Cookie butter cake on cake stand

Cookie Butter Cake

This cookie butter cake is tender, moist and loaded with lovely hints of cookie butter.
Servings 2 layer eight-inch cake
Author Tasia ~ twosugarbugs


Cookie Butter Cake

  • 2 cups all-purpose flour
  • 6 ground Biscoff cookies yields a shy ½ cup
  • 2 ¼ teaspoons baking powder
  • ½ teaspoon salt
  • ¾ cup (1½ sticks) unsalted butter room temperature
  • 1 cup granulated sugar
  • ½ cup packed dark brown sugar
  • 2 extra large eggs room temperature
  • 1 teaspoon pure vanilla extract
  • ¾ cup buttermilk room temperature


  • 6 Biscoff cookies crumbled
  • ¾ cup cookie butter

Cookie Butter Swiss Meringue Buttercream***

  • 5 extra large egg whites
  • 1 ¼ cups granulated sugar
  • ½ teaspoon salt
  • ¾ pound (3 sticks) unsalted butter room temperature*
  • ½ cup cookie butter


For the cake:

  • Preheat your oven to 350°F.
  • Prepare two 8-inch round baking pans; butter the pans, line the bottom of each pan with parchment paper, butter again and dust lightly with flour. Set aside.
  • Place 6 Biscoff cookies in your food processor and pulse several times to reach a flour-like consistency. This will yield a shy ½ cup of ground cookies.
  • In a medium bowl, whisk together all-purpose flour, ground Biscoff cookies, baking powder, and salt. Set aside.
  • In the bowl of a stand mixer fitted with the paddle attachment, cream butter and both sugars on medium-high until light and fluffy, approximately 5 minutes. Scrape down bowl, add your eggs and vanilla extract and mix until well combined.
  • With the mixer on low, add the flour mixture and buttermilk in three alternating additions, beginning and ending with the dry, being careful not to over mix your batter.
  • Divide your batter equally between the two prepared pans and bake 30-35 minutes, until tops are lightly browned and a toothpick or cake tester comes out mostly clean. Cool cake layers in pans placed on a wire rack for 10-15 minutes before turning them onto the wire rack to cool completely. Be sure to leave them topside up.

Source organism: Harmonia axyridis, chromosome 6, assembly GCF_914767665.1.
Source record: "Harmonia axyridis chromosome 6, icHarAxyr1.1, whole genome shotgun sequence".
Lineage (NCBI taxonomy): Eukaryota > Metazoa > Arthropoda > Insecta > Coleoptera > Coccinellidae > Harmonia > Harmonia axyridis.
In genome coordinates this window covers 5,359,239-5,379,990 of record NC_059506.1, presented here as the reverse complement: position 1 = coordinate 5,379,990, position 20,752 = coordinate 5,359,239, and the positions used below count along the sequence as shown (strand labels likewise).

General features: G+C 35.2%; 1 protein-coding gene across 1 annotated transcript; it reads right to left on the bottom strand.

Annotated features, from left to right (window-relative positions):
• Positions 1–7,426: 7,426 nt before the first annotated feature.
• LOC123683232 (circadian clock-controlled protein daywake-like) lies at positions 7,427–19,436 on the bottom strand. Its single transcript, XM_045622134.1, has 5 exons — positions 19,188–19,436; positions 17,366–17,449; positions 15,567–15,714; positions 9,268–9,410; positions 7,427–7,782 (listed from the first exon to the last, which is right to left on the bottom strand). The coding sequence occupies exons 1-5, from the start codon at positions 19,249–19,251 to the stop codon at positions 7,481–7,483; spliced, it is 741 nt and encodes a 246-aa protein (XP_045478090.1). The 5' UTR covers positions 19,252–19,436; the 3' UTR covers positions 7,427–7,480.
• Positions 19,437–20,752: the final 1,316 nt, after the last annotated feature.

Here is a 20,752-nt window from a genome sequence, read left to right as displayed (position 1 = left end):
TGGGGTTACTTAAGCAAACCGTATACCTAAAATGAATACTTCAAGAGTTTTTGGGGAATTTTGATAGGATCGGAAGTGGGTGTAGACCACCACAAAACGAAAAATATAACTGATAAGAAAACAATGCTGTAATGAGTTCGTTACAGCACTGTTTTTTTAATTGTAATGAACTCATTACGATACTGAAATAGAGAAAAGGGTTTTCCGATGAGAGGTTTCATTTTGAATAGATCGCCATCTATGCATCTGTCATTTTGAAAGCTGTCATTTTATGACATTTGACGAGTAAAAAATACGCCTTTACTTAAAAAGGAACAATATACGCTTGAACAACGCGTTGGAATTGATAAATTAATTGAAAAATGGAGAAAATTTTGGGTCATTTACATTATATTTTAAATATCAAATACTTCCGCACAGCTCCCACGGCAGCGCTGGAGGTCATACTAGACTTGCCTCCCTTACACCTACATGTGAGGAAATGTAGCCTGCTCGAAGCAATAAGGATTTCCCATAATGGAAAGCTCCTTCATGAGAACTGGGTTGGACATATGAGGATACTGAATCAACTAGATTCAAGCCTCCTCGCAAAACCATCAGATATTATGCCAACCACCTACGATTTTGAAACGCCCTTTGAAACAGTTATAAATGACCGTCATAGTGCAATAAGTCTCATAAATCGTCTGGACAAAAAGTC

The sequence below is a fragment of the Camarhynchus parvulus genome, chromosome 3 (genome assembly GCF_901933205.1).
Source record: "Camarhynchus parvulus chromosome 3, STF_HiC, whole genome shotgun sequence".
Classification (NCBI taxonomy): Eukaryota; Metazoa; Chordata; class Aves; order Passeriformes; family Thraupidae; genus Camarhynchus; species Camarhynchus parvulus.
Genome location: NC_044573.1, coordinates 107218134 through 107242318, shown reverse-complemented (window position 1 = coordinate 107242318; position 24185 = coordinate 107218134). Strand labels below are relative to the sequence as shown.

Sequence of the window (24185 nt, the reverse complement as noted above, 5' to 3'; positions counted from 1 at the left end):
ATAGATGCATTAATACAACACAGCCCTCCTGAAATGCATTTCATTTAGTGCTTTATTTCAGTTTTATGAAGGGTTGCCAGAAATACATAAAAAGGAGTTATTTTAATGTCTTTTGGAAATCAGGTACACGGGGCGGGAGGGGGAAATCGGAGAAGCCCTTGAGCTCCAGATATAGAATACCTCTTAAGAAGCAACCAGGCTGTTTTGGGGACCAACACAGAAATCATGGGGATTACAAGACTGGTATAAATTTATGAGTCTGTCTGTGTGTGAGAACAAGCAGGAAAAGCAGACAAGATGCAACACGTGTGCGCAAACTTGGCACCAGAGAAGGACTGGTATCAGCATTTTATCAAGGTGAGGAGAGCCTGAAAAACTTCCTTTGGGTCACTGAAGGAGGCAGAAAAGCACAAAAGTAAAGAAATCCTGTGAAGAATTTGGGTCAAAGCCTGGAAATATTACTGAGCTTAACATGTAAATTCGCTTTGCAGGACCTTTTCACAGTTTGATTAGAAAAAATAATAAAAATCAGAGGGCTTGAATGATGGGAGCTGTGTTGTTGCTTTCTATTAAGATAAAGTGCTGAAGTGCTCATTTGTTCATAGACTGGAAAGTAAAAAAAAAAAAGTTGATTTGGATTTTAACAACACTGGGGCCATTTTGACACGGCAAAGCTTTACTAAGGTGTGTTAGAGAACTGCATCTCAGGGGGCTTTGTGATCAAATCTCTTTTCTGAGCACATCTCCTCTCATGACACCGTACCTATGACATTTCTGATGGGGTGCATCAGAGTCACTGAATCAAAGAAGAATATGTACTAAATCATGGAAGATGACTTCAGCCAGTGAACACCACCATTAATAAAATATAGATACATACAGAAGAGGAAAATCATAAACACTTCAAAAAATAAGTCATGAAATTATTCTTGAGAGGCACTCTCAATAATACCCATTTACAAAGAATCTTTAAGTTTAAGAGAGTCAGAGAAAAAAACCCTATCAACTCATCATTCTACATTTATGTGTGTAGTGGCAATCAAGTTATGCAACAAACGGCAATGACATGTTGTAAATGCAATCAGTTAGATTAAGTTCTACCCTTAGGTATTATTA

For the buttercream:

  • Wipe the bowl and whisk of your stand mixer with vinegar or lemon juice to make sure it is grease free or your egg whites may not stiffen.
  • Whisk egg whites, sugar and salt in the bowl of your stand mixer. Whisk and heat mixture over a saucepan of simmering water until hot to touch, sugar is fully dissolved (you should not feel any granules when rubbed between your fingers) and it’s a bit frothy, approximately 3 minutes.
  • Remove the bowl from the saucepan and wipe the bottom dry. Place on your stand mixer and whisk on medium-high until the mixture is cool and the meringue holds a stiff peak (the bottom of your bowl should also be cooled), approximately 10 minutes.
  • Switch to the paddle attachment, reduce the speed to medium and add the butter, one tablespoon at a time, letting the butter fully incorporate before adding more. ** Once all butter is incorporated, scrape down sides of the bowl and add cookie butter and whip until a thick, whipped consistency is reached.

Assemble the cake:

  • Once the cakes are cool, level with a large serrated knife or cake leveler, if needed.
  • Place one layer on a serving plate, cake stand or a cardboard cake round, topside up. Spread ¾ cup of cookie butter evenly over the layer. Add about 1 cup of buttercream and spread evenly over the cookie butter. Then sprinkle the 6 crumbled Biscoff cookies over the buttercream and gently press into the frosting.
  • Place the second layer, topside down, on top of the filling. Lightly frost the cake to create a crumb coat. This does not have to be perfect, it is meant to lock all the crumbs into the thin layer of frosting. Chill cake for 30 minutes to set the crumb coat.
  • Frost with remaining buttercream, smoothing evenly over the top and sides of the cake. Decorate with swirls of frosting around the top edge of cake, if desired. Wilton 1M is my favorite tip. You can also embellish with extra Biscoff cookies between the swirls and sprinkle crushed cookies around the base of the cake.


* Your butter only needs about 1 hour of time (depending on temperature of your kitchen) to get to room temperature. You want the butter still slightly cool to the touch and not overly warm or soft.
** At some point your buttercream is going to be a sloppy mess. It may even look curdled. Do not fear, just keep whipping and it will magically come together into a beautiful whipped frosting. If you feel it is too soupy, place the mixture in the refrigerator for 20 minutes and then re-whip.
***Buttercream recipe slightly adapted from